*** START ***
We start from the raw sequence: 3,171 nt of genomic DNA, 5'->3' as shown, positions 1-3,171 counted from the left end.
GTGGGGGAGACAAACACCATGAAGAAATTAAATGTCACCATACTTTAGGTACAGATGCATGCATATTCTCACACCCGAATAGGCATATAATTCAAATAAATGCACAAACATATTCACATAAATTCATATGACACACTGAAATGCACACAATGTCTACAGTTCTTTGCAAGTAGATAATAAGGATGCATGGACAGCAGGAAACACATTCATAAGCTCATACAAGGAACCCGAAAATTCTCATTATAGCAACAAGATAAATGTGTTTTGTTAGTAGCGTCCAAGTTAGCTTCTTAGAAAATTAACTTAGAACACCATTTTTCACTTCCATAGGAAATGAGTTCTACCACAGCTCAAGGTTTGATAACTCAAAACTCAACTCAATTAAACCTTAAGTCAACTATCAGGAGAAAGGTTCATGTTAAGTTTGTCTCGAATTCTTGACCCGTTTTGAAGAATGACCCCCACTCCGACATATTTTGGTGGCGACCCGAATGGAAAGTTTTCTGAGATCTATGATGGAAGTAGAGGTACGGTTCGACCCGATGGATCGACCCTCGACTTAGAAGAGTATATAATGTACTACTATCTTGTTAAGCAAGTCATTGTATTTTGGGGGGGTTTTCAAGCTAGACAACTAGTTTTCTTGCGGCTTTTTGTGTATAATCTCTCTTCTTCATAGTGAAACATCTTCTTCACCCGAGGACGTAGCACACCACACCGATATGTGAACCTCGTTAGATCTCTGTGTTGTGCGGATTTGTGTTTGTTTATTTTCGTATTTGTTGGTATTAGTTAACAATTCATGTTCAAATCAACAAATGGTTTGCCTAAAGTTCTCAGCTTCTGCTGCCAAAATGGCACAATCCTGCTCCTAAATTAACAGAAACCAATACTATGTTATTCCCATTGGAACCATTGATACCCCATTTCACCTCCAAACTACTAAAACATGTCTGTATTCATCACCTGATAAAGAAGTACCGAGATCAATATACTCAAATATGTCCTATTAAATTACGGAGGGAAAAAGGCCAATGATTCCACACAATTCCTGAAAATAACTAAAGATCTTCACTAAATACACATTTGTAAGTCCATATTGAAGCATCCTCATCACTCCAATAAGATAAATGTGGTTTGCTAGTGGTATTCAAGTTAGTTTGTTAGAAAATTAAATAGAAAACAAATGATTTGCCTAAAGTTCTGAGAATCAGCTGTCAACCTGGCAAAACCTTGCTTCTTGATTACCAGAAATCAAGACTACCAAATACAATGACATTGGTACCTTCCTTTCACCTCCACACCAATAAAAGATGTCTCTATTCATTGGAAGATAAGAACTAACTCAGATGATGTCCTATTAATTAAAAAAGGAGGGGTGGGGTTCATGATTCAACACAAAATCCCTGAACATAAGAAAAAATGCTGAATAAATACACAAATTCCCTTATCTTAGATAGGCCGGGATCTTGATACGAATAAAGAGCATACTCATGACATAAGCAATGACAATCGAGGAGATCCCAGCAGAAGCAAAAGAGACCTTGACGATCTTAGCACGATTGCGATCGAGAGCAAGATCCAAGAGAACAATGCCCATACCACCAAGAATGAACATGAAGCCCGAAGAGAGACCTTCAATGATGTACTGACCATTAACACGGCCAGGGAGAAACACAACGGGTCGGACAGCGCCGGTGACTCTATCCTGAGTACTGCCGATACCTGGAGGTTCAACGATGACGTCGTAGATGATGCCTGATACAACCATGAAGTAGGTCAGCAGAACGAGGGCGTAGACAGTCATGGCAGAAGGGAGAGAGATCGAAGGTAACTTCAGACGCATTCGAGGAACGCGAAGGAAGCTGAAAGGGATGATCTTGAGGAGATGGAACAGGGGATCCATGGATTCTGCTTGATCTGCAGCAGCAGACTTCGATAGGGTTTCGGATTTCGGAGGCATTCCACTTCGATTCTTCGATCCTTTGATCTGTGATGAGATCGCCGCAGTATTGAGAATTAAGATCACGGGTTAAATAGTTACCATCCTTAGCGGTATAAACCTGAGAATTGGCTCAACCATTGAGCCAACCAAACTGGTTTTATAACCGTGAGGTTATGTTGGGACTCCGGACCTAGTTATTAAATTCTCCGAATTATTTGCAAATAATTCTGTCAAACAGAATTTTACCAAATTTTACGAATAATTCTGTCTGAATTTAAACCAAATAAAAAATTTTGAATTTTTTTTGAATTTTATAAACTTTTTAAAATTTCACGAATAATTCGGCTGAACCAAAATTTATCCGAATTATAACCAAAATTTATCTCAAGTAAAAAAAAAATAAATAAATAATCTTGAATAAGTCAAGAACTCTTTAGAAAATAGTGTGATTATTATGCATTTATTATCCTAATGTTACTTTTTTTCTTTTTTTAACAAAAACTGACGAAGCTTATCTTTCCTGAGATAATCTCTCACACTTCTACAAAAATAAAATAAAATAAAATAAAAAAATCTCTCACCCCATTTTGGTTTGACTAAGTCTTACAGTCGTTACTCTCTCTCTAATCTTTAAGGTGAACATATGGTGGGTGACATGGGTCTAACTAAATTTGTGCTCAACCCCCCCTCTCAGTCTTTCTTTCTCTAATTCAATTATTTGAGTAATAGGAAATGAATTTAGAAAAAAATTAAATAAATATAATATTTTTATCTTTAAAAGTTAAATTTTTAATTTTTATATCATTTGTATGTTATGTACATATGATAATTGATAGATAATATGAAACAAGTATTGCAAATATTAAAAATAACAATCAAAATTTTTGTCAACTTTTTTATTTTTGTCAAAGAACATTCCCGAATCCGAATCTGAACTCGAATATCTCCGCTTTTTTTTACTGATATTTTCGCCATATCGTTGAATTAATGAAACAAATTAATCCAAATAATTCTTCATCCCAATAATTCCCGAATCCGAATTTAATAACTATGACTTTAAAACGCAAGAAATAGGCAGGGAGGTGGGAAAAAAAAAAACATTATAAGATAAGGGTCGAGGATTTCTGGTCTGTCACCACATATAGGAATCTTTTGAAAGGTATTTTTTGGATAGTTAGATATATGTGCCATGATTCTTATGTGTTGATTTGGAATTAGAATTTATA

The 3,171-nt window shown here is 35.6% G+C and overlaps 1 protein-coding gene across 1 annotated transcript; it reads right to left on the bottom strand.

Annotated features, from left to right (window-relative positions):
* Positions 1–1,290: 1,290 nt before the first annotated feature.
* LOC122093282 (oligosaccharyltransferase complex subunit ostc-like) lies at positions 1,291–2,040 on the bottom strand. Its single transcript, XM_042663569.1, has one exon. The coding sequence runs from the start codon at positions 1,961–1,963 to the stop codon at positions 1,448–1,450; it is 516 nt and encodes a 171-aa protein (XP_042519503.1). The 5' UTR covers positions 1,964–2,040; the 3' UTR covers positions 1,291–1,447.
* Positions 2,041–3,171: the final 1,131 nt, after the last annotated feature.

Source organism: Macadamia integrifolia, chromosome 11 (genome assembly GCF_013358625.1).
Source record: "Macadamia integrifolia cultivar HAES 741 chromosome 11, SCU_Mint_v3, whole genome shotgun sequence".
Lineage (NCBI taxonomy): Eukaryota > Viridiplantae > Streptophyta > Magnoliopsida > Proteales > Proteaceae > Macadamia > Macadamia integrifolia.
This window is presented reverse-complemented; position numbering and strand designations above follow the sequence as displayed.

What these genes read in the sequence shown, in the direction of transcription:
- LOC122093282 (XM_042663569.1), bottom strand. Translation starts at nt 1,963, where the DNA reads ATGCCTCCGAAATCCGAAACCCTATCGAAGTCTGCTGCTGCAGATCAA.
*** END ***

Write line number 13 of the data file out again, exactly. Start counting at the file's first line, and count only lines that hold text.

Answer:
- LOC122093282 (XM_042663569.1), bottom strand. Translation starts at nt 1,963, where the DNA reads ATGCCTCCGAAATCCGAAACCCTATCGAAGTCTGCTGCTGCAGATCAA.